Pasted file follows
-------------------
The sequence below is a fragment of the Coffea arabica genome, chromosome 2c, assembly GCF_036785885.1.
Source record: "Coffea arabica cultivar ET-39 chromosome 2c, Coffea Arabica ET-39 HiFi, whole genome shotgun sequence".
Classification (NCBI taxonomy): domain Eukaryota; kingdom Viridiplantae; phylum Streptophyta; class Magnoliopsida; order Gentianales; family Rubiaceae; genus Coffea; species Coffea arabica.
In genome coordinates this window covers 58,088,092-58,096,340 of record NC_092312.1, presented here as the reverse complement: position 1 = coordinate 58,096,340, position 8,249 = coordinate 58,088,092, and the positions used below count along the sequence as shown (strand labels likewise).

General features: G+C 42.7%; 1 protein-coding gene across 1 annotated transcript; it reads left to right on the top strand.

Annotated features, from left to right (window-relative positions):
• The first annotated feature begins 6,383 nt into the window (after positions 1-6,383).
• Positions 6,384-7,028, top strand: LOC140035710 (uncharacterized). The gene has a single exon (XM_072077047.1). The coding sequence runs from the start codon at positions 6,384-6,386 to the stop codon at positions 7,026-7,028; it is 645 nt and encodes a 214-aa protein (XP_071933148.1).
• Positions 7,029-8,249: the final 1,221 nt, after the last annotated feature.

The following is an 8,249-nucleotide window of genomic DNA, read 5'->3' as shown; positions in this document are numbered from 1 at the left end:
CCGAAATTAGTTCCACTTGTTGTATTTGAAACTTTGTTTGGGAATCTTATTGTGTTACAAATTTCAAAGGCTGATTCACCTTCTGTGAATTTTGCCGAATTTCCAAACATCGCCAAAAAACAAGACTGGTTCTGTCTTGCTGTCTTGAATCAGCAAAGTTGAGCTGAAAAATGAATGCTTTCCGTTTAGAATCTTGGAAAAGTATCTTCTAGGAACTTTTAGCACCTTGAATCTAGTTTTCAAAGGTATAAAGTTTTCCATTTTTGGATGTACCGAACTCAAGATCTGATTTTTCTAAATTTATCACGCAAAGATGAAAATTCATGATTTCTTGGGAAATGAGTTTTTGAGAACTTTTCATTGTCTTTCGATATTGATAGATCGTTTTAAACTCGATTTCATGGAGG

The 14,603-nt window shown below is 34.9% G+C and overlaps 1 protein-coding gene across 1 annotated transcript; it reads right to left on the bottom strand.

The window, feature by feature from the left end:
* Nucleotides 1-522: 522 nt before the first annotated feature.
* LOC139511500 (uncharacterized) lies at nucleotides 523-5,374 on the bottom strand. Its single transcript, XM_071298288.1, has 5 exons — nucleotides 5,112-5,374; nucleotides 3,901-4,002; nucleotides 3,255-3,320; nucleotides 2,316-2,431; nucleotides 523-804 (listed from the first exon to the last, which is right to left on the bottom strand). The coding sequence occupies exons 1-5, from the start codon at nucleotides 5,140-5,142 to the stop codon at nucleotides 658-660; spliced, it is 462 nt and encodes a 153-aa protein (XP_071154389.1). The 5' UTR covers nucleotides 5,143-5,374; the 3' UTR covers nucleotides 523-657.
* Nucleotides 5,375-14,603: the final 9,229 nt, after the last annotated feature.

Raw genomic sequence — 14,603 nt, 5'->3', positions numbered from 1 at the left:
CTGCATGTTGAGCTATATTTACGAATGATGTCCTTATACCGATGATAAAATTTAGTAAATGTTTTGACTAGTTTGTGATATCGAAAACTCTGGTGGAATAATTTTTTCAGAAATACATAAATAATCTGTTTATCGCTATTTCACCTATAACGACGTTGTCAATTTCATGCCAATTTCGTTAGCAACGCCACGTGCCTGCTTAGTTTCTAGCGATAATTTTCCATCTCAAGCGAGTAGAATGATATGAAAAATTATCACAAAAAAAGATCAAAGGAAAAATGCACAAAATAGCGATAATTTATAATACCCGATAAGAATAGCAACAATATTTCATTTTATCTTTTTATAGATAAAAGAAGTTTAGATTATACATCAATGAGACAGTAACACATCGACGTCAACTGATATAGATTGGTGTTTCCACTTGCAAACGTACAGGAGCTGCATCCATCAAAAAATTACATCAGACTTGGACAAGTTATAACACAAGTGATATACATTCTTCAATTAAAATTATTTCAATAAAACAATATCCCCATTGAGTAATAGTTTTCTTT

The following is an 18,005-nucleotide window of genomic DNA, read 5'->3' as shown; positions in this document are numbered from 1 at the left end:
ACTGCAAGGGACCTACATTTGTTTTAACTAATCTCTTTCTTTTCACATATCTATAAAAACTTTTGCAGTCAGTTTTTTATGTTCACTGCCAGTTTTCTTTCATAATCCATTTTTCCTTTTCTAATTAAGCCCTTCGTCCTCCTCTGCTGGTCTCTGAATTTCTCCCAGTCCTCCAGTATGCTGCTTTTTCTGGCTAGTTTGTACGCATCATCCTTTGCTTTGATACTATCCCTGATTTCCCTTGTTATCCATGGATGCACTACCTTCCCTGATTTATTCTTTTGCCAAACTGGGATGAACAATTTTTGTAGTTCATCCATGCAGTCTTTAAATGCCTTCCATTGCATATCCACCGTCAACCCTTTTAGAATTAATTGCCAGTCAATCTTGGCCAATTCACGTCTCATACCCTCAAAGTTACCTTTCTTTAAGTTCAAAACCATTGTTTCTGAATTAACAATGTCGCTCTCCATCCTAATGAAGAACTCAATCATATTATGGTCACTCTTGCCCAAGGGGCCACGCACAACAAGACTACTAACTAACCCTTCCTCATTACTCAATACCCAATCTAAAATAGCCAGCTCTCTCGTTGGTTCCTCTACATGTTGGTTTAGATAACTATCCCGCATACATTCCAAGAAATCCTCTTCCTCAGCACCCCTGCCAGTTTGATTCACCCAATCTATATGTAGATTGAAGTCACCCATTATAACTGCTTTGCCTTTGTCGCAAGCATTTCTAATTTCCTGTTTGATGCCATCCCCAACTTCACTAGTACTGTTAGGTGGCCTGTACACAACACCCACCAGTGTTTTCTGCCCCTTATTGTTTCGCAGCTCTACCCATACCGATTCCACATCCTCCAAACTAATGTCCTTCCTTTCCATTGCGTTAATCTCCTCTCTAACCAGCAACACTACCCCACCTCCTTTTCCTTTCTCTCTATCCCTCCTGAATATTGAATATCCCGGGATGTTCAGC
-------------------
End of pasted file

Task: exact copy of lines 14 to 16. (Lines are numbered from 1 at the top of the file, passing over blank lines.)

* Nucleotides 1-522: 522 nt before the first annotated feature.
* LOC139511500 (uncharacterized) lies at nucleotides 523-5,374 on the bottom strand. Its single transcript, XM_071298288.1, has 5 exons — nucleotides 5,112-5,374; nucleotides 3,901-4,002; nucleotides 3,255-3,320; nucleotides 2,316-2,431; nucleotides 523-804 (listed from the first exon to the last, which is right to left on the bottom strand). The coding sequence occupies exons 1-5, from the start codon at nucleotides 5,140-5,142 to the stop codon at nucleotides 658-660; spliced, it is 462 nt and encodes a 153-aa protein (XP_071154389.1). The 5' UTR covers nucleotides 5,143-5,374; the 3' UTR covers nucleotides 523-657.
* Nucleotides 5,375-14,603: the final 9,229 nt, after the last annotated feature.